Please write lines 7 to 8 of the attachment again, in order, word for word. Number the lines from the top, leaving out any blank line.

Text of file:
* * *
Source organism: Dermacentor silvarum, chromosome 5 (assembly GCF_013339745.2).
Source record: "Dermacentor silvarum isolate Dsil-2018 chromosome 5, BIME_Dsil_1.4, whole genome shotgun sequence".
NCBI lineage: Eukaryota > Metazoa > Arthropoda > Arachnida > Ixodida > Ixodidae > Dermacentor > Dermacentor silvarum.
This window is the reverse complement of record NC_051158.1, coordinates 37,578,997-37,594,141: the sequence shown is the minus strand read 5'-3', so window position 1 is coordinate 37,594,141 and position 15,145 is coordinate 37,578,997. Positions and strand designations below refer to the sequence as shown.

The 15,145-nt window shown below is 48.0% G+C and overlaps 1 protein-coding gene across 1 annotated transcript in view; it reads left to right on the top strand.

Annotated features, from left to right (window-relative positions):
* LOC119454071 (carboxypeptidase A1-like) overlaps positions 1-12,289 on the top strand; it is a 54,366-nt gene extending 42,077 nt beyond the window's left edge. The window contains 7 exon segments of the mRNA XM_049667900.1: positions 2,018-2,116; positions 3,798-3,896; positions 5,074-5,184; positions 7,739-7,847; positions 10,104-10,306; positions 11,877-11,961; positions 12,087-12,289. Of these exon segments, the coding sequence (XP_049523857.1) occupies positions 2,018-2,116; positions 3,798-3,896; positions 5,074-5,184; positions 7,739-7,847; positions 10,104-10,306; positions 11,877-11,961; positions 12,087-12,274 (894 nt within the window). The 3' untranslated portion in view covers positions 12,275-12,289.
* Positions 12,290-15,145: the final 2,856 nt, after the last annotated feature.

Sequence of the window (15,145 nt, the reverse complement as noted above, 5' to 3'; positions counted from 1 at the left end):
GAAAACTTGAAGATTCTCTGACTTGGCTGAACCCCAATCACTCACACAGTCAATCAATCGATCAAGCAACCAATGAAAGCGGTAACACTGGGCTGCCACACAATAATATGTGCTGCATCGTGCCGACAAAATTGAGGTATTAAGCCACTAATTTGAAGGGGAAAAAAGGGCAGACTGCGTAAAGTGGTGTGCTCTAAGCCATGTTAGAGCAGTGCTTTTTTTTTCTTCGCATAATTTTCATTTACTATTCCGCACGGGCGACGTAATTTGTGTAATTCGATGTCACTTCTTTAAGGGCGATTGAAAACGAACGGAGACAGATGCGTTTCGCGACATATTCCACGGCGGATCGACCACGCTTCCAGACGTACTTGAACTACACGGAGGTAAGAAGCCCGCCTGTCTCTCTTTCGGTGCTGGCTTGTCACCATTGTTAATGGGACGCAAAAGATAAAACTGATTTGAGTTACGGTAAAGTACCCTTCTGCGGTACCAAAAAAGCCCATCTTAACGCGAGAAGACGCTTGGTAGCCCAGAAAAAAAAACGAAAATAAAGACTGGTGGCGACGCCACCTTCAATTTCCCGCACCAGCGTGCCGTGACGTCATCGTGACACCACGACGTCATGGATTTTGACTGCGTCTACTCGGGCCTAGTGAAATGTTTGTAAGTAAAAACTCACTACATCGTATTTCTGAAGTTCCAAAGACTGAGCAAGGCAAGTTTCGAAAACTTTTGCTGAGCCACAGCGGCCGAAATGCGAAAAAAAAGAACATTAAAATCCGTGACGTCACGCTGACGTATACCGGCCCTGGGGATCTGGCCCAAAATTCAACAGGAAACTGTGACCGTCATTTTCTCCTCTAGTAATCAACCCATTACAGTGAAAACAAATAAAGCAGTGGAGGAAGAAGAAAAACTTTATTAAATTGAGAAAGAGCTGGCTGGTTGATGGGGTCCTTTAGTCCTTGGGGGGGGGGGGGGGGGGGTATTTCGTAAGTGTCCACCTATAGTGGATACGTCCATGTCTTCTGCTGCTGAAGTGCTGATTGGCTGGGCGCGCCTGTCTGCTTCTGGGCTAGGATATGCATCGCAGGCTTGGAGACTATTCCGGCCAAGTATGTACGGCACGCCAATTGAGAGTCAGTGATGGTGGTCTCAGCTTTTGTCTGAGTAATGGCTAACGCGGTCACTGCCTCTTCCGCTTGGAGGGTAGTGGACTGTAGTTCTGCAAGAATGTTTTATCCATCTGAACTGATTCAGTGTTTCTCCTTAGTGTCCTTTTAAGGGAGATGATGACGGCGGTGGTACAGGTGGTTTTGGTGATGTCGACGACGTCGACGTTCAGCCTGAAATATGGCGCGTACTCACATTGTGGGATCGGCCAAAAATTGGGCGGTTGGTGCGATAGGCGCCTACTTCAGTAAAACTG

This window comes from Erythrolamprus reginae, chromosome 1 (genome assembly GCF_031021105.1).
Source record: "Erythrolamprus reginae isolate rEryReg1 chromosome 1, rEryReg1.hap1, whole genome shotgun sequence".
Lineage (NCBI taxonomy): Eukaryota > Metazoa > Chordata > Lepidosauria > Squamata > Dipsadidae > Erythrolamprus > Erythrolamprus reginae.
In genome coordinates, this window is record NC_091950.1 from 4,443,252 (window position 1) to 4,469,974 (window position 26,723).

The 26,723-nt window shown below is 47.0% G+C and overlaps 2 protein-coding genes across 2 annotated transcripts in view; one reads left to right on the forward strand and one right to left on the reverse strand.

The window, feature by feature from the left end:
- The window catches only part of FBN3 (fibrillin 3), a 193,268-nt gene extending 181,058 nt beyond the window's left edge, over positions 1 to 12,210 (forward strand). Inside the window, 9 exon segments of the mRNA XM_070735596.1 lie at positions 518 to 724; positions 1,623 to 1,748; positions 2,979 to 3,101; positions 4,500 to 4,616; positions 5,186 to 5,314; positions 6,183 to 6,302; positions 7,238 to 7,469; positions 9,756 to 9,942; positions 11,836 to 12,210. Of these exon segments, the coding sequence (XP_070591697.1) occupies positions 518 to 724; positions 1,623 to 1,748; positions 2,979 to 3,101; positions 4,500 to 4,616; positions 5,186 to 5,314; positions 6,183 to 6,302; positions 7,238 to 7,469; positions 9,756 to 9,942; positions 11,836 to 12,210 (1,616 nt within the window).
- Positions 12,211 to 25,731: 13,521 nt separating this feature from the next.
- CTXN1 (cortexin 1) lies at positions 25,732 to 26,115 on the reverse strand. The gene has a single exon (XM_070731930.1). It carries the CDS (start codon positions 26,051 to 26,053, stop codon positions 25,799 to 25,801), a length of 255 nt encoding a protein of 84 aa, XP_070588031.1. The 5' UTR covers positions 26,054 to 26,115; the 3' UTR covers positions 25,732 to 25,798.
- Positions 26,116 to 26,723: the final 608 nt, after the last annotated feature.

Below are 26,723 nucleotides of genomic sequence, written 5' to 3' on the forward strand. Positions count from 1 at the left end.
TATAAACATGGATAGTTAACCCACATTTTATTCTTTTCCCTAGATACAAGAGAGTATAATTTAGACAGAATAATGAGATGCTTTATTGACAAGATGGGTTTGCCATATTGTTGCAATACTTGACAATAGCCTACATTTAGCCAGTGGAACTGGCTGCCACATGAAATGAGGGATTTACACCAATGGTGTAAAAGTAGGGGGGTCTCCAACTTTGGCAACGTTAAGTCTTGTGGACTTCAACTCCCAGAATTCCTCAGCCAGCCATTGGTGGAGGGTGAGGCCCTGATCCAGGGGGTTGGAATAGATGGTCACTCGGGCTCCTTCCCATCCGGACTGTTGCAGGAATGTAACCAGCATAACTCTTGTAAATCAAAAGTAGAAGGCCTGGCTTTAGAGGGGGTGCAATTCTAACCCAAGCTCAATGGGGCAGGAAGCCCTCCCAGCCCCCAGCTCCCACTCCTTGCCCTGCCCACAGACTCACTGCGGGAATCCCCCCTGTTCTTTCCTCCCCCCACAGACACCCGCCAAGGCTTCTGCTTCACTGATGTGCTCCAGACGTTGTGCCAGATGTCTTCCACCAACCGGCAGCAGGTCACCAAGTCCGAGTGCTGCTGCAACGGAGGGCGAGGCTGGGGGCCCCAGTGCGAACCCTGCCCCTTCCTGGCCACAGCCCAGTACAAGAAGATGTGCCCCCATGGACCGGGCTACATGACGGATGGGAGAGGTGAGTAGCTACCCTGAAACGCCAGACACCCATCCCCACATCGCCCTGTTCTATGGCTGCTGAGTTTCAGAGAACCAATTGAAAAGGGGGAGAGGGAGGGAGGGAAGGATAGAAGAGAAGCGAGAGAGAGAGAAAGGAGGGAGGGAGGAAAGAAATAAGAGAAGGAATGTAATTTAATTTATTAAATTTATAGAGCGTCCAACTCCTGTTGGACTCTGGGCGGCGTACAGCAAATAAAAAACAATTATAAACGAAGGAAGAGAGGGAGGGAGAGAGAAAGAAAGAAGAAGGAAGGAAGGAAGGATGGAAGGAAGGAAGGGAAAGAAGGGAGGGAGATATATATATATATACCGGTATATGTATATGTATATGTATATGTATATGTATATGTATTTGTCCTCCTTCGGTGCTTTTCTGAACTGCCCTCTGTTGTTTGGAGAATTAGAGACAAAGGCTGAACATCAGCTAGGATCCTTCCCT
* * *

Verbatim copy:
* LOC119454071 (carboxypeptidase A1-like) overlaps positions 1-12,289 on the top strand; it is a 54,366-nt gene extending 42,077 nt beyond the window's left edge. The window contains 7 exon segments of the mRNA XM_049667900.1: positions 2,018-2,116; positions 3,798-3,896; positions 5,074-5,184; positions 7,739-7,847; positions 10,104-10,306; positions 11,877-11,961; positions 12,087-12,289. Of these exon segments, the coding sequence (XP_049523857.1) occupies positions 2,018-2,116; positions 3,798-3,896; positions 5,074-5,184; positions 7,739-7,847; positions 10,104-10,306; positions 11,877-11,961; positions 12,087-12,274 (894 nt within the window). The 3' untranslated portion in view covers positions 12,275-12,289.
* Positions 12,290-15,145: the final 2,856 nt, after the last annotated feature.